PISCATAWAY, N.J.--(BUSINESS WIRE)--Establishing the first conclusive link between broad-based employee stock ownership and increased employment stability, a study co-authored by Rutgers School of Management and Labor Relations Distinguished Professor Douglas Kruse finds that companies with employee stock ownership had only half as many layoffs as other companies during the last two recessions. The findings appear in the new book, How Did Employee Ownership Firms Weather the Last Two Recessions?, published in the academic press.
“If good-paying, stable jobs are the economy’s goal, then encouraging employee stock ownership in companies makes a lot of sense,” said Douglas Kruse, Distinguished Professor and J. Robert Beyster Faculty Fellow at the Rutgers School of Management and Labor Relations. “As part of corporate tax reform, there’s a good case for providing some of these tax incentives to companies that adopt employee stock ownership.”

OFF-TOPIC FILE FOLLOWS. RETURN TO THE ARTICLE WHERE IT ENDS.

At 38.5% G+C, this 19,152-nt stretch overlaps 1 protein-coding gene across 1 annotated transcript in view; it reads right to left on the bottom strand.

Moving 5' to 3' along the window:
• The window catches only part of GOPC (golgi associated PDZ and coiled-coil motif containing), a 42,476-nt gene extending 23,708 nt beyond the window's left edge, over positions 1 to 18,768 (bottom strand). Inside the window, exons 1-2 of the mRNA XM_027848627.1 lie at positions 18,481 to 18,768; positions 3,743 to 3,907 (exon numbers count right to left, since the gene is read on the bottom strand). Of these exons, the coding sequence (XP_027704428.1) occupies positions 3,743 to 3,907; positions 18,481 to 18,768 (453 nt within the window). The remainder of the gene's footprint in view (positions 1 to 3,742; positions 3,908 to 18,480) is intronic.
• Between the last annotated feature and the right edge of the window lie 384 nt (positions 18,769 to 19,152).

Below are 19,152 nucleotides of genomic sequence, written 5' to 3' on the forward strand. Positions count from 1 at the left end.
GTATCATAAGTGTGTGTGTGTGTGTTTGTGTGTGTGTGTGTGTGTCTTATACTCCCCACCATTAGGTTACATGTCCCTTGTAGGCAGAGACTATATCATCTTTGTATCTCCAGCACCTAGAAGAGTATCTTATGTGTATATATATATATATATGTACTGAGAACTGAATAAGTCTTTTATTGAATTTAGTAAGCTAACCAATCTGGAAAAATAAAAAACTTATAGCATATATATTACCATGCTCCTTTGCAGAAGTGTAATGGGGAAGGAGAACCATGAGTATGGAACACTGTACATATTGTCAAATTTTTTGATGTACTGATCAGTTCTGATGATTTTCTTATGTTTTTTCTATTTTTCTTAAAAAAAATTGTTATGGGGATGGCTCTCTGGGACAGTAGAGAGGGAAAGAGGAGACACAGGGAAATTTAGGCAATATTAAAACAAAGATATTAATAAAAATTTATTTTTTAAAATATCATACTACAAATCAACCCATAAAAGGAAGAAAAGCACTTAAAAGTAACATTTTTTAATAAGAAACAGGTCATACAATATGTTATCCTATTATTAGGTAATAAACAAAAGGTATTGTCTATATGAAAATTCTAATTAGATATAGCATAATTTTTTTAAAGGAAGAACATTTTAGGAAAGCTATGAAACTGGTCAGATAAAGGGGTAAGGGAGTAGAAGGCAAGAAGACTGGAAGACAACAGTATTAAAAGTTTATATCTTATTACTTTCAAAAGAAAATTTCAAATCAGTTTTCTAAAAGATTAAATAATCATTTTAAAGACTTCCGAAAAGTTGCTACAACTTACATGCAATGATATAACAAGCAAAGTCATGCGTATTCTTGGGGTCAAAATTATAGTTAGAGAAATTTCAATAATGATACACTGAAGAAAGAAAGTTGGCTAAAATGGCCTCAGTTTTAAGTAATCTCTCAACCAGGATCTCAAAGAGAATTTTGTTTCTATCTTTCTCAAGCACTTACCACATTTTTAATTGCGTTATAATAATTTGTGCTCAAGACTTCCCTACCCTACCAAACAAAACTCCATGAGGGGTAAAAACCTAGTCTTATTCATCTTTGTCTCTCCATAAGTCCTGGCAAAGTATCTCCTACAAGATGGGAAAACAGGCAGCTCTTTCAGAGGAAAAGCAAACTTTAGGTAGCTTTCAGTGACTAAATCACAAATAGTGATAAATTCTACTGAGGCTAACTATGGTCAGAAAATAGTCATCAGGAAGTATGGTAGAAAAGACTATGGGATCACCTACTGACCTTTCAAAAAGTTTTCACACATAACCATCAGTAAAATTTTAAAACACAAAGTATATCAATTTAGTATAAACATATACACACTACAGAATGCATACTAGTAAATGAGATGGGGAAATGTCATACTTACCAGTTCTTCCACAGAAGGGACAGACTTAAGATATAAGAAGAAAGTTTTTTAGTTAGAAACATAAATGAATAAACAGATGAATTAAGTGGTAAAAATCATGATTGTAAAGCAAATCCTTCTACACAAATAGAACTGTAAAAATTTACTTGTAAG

Higher productivity is the most likely explanation for fewer layoffs. Prior studies have shown that employees who own shares in their companies tend to work harder and take greater pride in what they do. This higher productivity, Kruse argues, makes their companies more likely to succeed and less likely to cut jobs – even during the recessions that stuck the U.S. from 2001-03 and 2009-11.
“Employee ownership is often seen primarily as a way to improve employee relations and increase productivity, but these results show there is an important add-on effect on job stability,” Kruse said. “Lower unemployment and greater stability are good for the whole economy. These results suggest important benefits if employee ownership were expanded beyond the 20 percent of private sector workers who now hold employer stock.”
Kruse, a former Senior Economist with the President’s Council of Economic Advisers, co-authored the research and the book with University of Massachusetts Amherst Associate Professor Fidan Ana Kurtulus. They analyzed data from more 8,000 companies with publicly traded stock as part of their groundbreaking, three-year study supported by a grant from the publisher, the W.E. Upjohn Institute for Employment Research.
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